The signature broad, black hat, one of a handful still in existence that Napoleon wore when he ruled 19th-century France and waged war in Europe, was initially valued at 600,000 to 800,000 euros ($650,000-870,000). It was the centerpiece of Sunday’s auction collected by a French industrialist who died last year.

The Hat Worn By Napoleon Bonaparte Sold For $2.1 Million At The Auction

But the bidding quickly jumped higher and higher until Jean Pierre Osenat, president of the Osenat auction house, designated the winner.

‘’We are at 1.5 million (Euros) for Napoleon’s hat … for this major symbol of the Napoleonic epoch,” he said, as applause rang out in the auction hall. The buyer, whose identity was not released, must pay 28.8% in commissions according to Osenat, bringing the overall cost to 1.9 million euros ($2.1 million).

While other officers customarily wore their bicorne hats with the wings facing front to back, Napoleon wore his with the ends pointing toward his shoulders. The style, known as “en bataille,” or in battle, made it easier for his troops to spot their leader in combat.

The hat on sale was first recovered by Col. Pierre Baillon, a quartermaster under Napoleon, according to the auctioneers. The hat then passed through many hands before industrialist Jean-Louis Noisiez acquired it.

The entrepreneur spent more than a half-century assembling his collection of Napoleonic memorabilia, firearms, swords and coins before his death in 2022.

The sale came days before the release of Ridley Scott’s film Napoleon with Joaquin Phoenix, which is rekindling interest in the controversial French ruler.

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The Call for AI Regulation in Creative Industries

THE VOICE OF EU | Widespread concerns have surged among artists and creatives in various domains – country singers, authors, television showrunners, and musicians – voicing apprehension about the disruptive impact of artificial intelligence (AI) on their professions.

These worries have prompted an urgent plea to the U.S. government for regulatory action to protect their livelihoods from the encroaching threat posed by AI technology.

The Artists’ Plea

A notable rise in appeals to regulate AI has emerged, drawing attention to the potential risks AI poses to creative industries.

Thousands of letters, including those from renowned personalities like Justine Bateman and Lilla Zuckerman, underscore the peril AI models represent to the traditional structure of entertainment businesses.

The alarm extends to the music industry, expressed by acclaimed songwriter Marc Beeson, highlighting AI’s potential to both enhance and jeopardize an essential facet of American artistry.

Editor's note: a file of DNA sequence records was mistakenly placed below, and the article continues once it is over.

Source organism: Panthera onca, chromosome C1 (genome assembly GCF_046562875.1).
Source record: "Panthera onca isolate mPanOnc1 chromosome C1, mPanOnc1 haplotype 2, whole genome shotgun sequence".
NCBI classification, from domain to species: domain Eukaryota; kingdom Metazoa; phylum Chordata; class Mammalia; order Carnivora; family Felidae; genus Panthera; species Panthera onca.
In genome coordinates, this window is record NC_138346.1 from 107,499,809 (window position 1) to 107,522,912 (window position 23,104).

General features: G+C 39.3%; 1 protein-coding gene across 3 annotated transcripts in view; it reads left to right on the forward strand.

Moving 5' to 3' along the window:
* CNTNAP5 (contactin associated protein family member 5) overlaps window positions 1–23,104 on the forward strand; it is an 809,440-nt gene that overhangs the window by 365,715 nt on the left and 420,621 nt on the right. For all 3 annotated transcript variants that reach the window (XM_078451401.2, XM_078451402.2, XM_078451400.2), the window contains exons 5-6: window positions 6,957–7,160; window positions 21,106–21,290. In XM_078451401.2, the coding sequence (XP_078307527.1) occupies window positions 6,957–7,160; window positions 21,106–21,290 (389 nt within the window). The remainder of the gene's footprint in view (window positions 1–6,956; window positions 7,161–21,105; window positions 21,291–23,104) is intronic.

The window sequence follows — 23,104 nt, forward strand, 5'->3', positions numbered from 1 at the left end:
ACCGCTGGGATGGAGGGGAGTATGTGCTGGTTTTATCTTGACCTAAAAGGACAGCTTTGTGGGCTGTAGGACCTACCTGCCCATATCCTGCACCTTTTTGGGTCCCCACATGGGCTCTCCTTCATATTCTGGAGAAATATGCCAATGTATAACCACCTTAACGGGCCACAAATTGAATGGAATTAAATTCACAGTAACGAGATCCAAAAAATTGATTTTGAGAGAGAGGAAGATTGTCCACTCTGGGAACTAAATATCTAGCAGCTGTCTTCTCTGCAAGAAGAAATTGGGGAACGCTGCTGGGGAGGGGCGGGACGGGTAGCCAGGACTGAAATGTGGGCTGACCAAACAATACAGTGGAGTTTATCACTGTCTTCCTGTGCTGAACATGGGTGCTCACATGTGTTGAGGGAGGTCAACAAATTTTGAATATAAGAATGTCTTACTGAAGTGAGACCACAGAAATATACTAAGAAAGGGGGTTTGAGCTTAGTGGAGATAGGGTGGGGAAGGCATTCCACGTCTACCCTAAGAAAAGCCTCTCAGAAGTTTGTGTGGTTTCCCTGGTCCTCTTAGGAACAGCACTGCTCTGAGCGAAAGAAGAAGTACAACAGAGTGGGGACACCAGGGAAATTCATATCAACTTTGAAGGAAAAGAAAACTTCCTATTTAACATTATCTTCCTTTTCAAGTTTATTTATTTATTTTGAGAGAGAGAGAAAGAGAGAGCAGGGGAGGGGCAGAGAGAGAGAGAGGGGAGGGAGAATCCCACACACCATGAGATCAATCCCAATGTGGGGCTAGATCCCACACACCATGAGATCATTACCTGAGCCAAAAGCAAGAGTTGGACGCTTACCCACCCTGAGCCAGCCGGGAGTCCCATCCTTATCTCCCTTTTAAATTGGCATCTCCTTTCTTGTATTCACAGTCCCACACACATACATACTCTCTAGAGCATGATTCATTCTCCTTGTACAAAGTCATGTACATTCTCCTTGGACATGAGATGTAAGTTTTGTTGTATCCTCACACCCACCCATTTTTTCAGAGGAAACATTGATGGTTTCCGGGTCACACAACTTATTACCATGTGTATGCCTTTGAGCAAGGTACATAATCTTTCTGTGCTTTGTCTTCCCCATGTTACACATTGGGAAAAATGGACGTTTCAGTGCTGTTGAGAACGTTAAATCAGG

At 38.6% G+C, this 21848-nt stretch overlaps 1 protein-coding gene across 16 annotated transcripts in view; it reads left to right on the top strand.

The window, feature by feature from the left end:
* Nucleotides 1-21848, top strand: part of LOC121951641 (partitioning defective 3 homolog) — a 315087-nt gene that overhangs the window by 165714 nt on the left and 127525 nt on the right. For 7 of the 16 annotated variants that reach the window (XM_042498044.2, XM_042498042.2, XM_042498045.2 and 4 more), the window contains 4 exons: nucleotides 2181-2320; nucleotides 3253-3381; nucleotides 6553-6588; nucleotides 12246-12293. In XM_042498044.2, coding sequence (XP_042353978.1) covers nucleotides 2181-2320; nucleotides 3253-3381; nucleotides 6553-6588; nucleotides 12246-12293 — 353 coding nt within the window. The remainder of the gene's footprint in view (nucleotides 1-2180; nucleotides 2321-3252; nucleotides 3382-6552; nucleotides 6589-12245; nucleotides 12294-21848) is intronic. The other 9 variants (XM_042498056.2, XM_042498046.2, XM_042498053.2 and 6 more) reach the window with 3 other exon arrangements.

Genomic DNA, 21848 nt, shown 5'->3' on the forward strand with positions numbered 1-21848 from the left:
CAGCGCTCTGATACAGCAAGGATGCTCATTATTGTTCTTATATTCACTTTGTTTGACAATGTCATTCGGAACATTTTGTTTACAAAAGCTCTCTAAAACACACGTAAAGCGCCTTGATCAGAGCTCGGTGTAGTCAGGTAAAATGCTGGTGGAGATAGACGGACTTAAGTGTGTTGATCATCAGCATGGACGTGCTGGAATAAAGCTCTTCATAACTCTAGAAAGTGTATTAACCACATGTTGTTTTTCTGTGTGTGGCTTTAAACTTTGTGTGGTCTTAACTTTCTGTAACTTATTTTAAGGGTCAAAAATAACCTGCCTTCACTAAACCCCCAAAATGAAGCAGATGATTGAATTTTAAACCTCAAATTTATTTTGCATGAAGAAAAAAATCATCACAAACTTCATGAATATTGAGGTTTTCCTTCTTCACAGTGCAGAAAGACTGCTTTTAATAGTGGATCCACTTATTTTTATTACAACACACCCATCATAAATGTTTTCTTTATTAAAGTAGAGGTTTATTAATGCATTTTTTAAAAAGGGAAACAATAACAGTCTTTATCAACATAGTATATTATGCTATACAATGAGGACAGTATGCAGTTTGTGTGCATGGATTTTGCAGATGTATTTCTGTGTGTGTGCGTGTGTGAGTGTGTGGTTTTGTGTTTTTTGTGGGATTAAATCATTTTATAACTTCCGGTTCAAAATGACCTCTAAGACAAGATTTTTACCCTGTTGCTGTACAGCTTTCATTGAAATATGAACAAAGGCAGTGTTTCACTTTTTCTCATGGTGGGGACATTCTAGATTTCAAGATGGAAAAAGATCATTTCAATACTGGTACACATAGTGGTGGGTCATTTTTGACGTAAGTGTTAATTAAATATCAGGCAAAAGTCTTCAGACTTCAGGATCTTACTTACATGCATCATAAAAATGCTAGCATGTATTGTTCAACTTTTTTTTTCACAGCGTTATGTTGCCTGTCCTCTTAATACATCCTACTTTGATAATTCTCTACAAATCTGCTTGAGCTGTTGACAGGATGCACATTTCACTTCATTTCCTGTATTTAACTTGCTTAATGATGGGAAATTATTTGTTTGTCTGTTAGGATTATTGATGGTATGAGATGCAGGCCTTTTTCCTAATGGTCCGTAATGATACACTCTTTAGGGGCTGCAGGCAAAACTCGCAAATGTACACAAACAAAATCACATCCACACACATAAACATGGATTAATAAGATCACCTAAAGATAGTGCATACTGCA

The Call for AI Regulation in Creative Industries

Copyright Infringement Concerns

The primary contention arises from the unsanctioned use of copyrighted human works as fodder to train AI systems. The concerns about AI ingesting content from the internet without permission or compensation have sparked significant distress among artists and their representative entities.

While copyright laws explicitly protect works of human authorship, the influx of AI-generated content questions the boundaries of human contribution and authorship in an AI-influenced creative process.

The Fair Use Debate

Leading technology entities like Google, Microsoft, and Meta Platforms argue that their utilization of copyrighted materials in AI training aligns with the “fair use” doctrine—a limited use of copyrighted material for transformative purposes.

They claim that AI training isn’t aimed at reproducing individual works but rather discerning patterns across a vast corpus of content, citing precedents like Google’s legal victories in the digitization of books.

The Conflict and Seeking Resolution

Despite court rulings favoring tech companies in interpreting copyright laws regarding AI, voices like Heidi Bond, a former law professor and author, critique this comparison, emphasizing that AI developers often obtain content through unauthorized means.

Shira Perlmutter, the U.S. Register of Copyrights, acknowledges the Copyright Office’s pivotal role in navigating this complex landscape and determining the legitimacy of the fair use defense in the AI context.

The Road Ahead

The outpouring of concern from creative professionals and industry stakeholders emphasizes the urgency for regulatory frameworks to safeguard creative works while acknowledging the evolving role of AI in content creation.

The Copyright Office’s meticulous review of over 9,700 public comments seeks to strike a balance between innovation and the protection of creative rights in an AI-driven era. As the discussion continues, the convergence of legal precedents and ethical considerations remains a focal point for shaping the future landscape of AI in creative industries.